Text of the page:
Facebook suspending its Live Shopping feature reveals how difficult it is proving for social media giants to drive ecommerce sales on their platforms.
In recent years, Meta has been focusing more and more on integrating ecommerce solutions within its family of apps (Facebook, Instagram, Messenger, and WhatsApp). Part of its ecommerce strategy included the launch of Live Shopping in 2018 – a solution that allows merchants to tag products within a live video demonstration. However, Meta will terminate Facebook Live Shopping in October 2022.
Social media platforms have become ubiquitous for most consumers. Statista estimates that 4.6 billion people worldwide are using social media platforms in 2022. As social media platforms have become so important to consumers’ lives, they have become a useful tool for finding brands and products.
During the FORTUNE Brainstorm Tech 2022 conference, Google’s senior vice president Prabhakar Raghavan stated that an internal survey suggests 40% of US individuals aged 18–24 would choose Instagram or TikTok instead of Google Search or Maps to search for restaurants.
Social media platforms are aware of the role they play in the ecommerce value chain, as they facilitate interactions between consumers and merchants. By integrating ecommerce solutions within their infrastructure, social media platforms are trying to turn into social commerce platforms – rather than consumers clicking away to the merchant’s site or an ecommerce store. If successful, they will generate new revenue streams aside from data licensing and advertising sales.
$6trn: global commerce in 2022 – GlobalData estimates
GlobalData’s E-Commerce Analytics estimates that global ecommerce will reach $6trn in 2022, with 55% of such purchases carried out via mobile. Mobile commerce is projected to represent 69.5% of ecommerce by 2025. On paper, the growth of mobile commerce is an opportunity that social media platforms can capitalise on by integrating ecommerce directly within their platforms to compete with the likes of Amazon and eBay.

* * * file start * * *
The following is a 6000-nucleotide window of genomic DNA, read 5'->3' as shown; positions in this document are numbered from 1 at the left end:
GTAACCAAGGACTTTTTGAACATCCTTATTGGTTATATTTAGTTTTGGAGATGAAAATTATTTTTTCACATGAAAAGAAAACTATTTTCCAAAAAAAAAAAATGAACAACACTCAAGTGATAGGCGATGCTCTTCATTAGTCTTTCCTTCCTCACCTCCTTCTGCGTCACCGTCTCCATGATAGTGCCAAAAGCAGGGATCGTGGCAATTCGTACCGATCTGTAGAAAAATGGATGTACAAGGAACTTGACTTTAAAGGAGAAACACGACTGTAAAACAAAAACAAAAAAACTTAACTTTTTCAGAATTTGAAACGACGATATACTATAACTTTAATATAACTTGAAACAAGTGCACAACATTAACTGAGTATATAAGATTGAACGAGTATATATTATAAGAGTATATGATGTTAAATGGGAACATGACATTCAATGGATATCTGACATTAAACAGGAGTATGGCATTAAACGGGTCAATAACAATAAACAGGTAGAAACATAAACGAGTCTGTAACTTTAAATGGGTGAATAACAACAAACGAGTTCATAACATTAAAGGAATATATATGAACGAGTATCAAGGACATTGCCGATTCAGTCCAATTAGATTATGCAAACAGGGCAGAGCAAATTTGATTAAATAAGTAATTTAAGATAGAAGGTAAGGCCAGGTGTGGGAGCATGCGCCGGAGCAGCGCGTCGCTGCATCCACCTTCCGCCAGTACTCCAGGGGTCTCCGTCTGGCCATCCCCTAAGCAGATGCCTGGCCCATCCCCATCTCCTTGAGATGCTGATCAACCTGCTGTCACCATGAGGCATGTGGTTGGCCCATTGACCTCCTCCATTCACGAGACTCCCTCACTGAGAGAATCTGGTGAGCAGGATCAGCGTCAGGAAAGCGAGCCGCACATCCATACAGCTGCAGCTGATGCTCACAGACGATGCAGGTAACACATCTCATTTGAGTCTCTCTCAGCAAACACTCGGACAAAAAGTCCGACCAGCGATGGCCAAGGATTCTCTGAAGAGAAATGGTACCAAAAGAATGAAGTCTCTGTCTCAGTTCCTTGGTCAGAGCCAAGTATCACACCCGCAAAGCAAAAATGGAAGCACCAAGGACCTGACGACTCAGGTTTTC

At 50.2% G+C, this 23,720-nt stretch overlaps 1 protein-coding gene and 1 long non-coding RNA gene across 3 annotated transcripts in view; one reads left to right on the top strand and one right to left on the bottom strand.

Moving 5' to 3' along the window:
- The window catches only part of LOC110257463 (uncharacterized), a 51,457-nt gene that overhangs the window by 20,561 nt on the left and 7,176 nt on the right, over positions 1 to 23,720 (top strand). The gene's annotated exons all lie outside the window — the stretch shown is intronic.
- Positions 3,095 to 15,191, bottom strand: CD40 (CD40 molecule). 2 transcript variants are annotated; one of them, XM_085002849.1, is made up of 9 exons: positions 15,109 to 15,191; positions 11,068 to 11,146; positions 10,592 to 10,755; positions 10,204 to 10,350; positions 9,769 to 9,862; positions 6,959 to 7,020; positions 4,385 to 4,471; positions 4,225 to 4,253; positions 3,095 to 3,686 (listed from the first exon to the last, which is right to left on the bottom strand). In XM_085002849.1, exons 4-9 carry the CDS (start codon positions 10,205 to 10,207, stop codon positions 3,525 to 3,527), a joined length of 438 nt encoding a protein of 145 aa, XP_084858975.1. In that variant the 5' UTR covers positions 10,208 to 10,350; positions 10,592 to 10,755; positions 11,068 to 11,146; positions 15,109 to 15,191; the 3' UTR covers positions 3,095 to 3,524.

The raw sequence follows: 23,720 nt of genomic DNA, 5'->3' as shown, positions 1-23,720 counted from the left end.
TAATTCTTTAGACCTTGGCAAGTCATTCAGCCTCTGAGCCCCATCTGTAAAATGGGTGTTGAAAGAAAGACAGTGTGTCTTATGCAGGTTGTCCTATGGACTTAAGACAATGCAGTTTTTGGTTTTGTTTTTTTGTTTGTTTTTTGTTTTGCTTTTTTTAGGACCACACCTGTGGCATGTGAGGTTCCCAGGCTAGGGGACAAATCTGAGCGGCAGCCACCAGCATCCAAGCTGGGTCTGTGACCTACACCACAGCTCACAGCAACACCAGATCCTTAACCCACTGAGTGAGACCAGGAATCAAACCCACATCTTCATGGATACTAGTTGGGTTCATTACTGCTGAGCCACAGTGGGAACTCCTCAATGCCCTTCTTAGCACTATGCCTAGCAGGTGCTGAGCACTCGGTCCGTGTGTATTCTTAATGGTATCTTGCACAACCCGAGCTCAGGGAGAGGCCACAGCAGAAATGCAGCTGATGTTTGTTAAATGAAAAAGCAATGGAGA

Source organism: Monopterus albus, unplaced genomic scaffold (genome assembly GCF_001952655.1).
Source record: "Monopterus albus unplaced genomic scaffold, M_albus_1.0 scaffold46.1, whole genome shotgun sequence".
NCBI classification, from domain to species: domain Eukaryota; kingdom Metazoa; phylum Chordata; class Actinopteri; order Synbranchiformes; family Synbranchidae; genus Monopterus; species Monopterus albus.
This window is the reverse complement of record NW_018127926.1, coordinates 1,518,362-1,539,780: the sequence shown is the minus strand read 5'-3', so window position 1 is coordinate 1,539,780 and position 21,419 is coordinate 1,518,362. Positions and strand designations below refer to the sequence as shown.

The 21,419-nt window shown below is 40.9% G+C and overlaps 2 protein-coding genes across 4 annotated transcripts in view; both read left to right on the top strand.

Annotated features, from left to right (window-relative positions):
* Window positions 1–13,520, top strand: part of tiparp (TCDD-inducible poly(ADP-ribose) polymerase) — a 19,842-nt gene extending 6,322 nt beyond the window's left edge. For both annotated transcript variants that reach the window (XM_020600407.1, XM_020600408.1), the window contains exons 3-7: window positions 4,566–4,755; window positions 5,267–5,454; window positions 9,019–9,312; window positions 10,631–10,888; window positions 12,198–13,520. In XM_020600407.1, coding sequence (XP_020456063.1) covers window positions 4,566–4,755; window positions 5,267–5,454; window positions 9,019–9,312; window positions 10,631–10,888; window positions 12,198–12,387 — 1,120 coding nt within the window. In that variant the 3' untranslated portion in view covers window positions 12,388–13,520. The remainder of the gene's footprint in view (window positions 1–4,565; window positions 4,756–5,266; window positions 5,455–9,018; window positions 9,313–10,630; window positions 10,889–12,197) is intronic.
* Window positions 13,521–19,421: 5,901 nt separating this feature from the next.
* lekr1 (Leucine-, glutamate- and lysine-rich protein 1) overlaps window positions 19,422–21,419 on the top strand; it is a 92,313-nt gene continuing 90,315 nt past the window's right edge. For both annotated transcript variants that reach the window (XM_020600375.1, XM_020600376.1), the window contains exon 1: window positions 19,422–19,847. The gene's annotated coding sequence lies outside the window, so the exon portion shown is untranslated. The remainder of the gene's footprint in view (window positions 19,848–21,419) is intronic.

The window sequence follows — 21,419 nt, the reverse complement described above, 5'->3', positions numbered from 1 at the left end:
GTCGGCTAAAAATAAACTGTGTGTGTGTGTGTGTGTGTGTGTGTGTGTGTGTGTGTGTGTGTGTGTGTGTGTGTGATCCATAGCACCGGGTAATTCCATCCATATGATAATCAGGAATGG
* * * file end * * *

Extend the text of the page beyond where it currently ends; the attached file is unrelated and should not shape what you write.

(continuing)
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Yet the reality is proving quite different, with Meta not the only player to suspend an ecommerce solution. In July 2022, the Financial Times reported that TikTok is suspending the expansion of its Live Shop solution in Europe and the US due to lower-than-expected consumer engagement and internal issues. While Meta has not provided an explanation for the suspension of Live Shopping, its experience likely mirrors that of TikTok.
Livestream shopping has been an effective tool for driving sales in China. Through live streaming, influencers or brands are able to demonstrate products and provide feedback to consumers. Consumers can directly purchase those products while watching the live feed. One particularly notable example involves Chinese influencers Viya and Li Jiaqi, who on October 20, 2021 sold a combined $3.1 billion worth of merchandise on Alibaba’s Taobao marketplace.
While livestream shopping is becoming a common option in China, it is clearly not yet suited for consumers in Western countries. Platforms would be better off focusing on other ecommerce solutions such as embedded checkouts, which ensure that consumers remain on the social media platform when purchasing a product.
The integration of ecommerce directly within social media platforms could help them generate new revenue and drive higher engagement, as consumers will stay on platforms for longer to find and purchase products. But for social commerce to be successful, these platforms will have to find a way to convince consumers that purchasing products on Facebook or TikTok is as simple and safe as purchasing via Amazon.
Chris Dinga is payments analyst, GlobalData